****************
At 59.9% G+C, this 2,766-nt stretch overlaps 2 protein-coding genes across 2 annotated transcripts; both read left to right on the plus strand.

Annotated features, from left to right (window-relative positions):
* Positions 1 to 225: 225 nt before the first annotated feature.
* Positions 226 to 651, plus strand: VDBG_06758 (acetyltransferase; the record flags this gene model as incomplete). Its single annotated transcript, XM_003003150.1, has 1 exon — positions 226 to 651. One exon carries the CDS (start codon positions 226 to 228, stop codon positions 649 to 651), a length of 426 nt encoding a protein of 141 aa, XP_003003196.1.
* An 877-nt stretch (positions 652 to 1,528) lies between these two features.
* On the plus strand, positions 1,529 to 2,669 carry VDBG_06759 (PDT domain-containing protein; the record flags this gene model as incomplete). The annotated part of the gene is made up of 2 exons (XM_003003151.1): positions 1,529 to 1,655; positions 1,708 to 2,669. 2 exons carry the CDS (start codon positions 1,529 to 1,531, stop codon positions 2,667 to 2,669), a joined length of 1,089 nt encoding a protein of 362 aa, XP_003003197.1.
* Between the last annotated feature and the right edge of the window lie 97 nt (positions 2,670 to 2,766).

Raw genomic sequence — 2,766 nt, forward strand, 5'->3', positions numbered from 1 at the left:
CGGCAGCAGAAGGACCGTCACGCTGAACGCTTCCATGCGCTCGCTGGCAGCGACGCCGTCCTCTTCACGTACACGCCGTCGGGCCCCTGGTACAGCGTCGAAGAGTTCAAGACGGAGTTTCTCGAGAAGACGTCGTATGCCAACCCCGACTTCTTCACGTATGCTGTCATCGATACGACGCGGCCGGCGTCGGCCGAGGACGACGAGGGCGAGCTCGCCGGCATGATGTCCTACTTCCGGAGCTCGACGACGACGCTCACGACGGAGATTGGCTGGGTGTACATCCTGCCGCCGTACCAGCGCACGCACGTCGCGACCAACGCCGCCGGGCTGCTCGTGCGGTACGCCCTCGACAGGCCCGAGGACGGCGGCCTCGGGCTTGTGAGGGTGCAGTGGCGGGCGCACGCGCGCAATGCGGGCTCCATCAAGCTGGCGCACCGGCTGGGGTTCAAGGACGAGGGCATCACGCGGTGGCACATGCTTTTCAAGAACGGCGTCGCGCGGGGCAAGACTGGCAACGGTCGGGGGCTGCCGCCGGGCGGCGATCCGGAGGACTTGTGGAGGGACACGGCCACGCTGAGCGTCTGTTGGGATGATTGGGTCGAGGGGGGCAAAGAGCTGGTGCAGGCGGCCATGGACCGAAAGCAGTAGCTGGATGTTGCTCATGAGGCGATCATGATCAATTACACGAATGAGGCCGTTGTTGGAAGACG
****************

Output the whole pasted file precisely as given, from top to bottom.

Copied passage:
At 59.9% G+C, this 2,766-nt stretch overlaps 2 protein-coding genes across 2 annotated transcripts; both read left to right on the plus strand.

Annotated features, from left to right (window-relative positions):
* Positions 1 to 225: 225 nt before the first annotated feature.
* Positions 226 to 651, plus strand: VDBG_06758 (acetyltransferase; the record flags this gene model as incomplete). Its single annotated transcript, XM_003003150.1, has 1 exon — positions 226 to 651. One exon carries the CDS (start codon positions 226 to 228, stop codon positions 649 to 651), a length of 426 nt encoding a protein of 141 aa, XP_003003196.1.
* An 877-nt stretch (positions 652 to 1,528) lies between these two features.
* On the plus strand, positions 1,529 to 2,669 carry VDBG_06759 (PDT domain-containing protein; the record flags this gene model as incomplete). The annotated part of the gene is made up of 2 exons (XM_003003151.1): positions 1,529 to 1,655; positions 1,708 to 2,669. 2 exons carry the CDS (start codon positions 1,529 to 1,531, stop codon positions 2,667 to 2,669), a joined length of 1,089 nt encoding a protein of 362 aa, XP_003003197.1.
* Between the last annotated feature and the right edge of the window lie 97 nt (positions 2,670 to 2,766).

Raw genomic sequence — 2,766 nt, forward strand, 5'->3', positions numbered from 1 at the left:
CGGCAGCAGAAGGACCGTCACGCTGAACGCTTCCATGCGCTCGCTGGCAGCGACGCCGTCCTCTTCACGTACACGCCGTCGGGCCCCTGGTACAGCGTCGAAGAGTTCAAGACGGAGTTTCTCGAGAAGACGTCGTATGCCAACCCCGACTTCTTCACGTATGCTGTCATCGATACGACGCGGCCGGCGTCGGCCGAGGACGACGAGGGCGAGCTCGCCGGCATGATGTCCTACTTCCGGAGCTCGACGACGACGCTCACGACGGAGATTGGCTGGGTGTACATCCTGCCGCCGTACCAGCGCACGCACGTCGCGACCAACGCCGCCGGGCTGCTCGTGCGGTACGCCCTCGACAGGCCCGAGGACGGCGGCCTCGGGCTTGTGAGGGTGCAGTGGCGGGCGCACGCGCGCAATGCGGGCTCCATCAAGCTGGCGCACCGGCTGGGGTTCAAGGACGAGGGCATCACGCGGTGGCACATGCTTTTCAAGAACGGCGTCGCGCGGGGCAAGACTGGCAACGGTCGGGGGCTGCCGCCGGGCGGCGATCCGGAGGACTTGTGGAGGGACACGGCCACGCTGAGCGTCTGTTGGGATGATTGGGTCGAGGGGGGCAAAGAGCTGGTGCAGGCGGCCATGGACCGAAAGCAGTAGCTGGATGTTGCTCATGAGGCGATCATGATCAATTACACGAATGAGGCCGTTGTTGGAAGACG